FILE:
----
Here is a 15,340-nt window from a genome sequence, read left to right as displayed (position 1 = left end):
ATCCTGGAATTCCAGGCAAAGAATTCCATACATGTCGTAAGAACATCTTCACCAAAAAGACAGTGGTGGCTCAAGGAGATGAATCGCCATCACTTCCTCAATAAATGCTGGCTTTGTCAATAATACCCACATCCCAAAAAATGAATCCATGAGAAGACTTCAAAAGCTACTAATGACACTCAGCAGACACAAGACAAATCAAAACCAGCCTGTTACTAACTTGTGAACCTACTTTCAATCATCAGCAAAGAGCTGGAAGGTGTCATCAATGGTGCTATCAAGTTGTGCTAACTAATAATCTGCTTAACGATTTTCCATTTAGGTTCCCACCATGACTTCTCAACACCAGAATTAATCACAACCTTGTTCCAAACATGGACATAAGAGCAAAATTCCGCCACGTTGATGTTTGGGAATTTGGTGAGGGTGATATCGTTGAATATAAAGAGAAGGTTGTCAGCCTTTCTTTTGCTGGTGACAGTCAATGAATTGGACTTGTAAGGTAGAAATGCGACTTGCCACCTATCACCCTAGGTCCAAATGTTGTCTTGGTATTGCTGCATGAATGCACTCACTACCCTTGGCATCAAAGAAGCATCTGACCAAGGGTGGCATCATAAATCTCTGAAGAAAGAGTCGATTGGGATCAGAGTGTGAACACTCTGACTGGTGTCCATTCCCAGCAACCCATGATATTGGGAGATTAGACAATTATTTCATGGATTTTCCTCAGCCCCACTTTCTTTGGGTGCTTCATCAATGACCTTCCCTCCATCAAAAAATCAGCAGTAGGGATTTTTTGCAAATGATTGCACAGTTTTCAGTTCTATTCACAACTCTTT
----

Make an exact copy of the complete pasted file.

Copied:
Here is a 15,340-nt window from a genome sequence, read left to right as displayed (position 1 = left end):
ATCCTGGAATTCCAGGCAAAGAATTCCATACATGTCGTAAGAACATCTTCACCAAAAAGACAGTGGTGGCTCAAGGAGATGAATCGCCATCACTTCCTCAATAAATGCTGGCTTTGTCAATAATACCCACATCCCAAAAAATGAATCCATGAGAAGACTTCAAAAGCTACTAATGACACTCAGCAGACACAAGACAAATCAAAACCAGCCTGTTACTAACTTGTGAACCTACTTTCAATCATCAGCAAAGAGCTGGAAGGTGTCATCAATGGTGCTATCAAGTTGTGCTAACTAATAATCTGCTTAACGATTTTCCATTTAGGTTCCCACCATGACTTCTCAACACCAGAATTAATCACAACCTTGTTCCAAACATGGACATAAGAGCAAAATTCCGCCACGTTGATGTTTGGGAATTTGGTGAGGGTGATATCGTTGAATATAAAGAGAAGGTTGTCAGCCTTTCTTTTGCTGGTGACAGTCAATGAATTGGACTTGTAAGGTAGAAATGCGACTTGCCACCTATCACCCTAGGTCCAAATGTTGTCTTGGTATTGCTGCATGAATGCACTCACTACCCTTGGCATCAAAGAAGCATCTGACCAAGGGTGGCATCATAAATCTCTGAAGAAAGAGTCGATTGGGATCAGAGTGTGAACACTCTGACTGGTGTCCATTCCCAGCAACCCATGATATTGGGAGATTAGACAATTATTTCATGGATTTTCCTCAGCCCCACTTTCTTTGGGTGCTTCATCAATGACCTTCCCTCCATCAAAAAATCAGCAGTAGGGATTTTTTGCAAATGATTGCACAGTTTTCAGTTCTATTCACAACTCTTT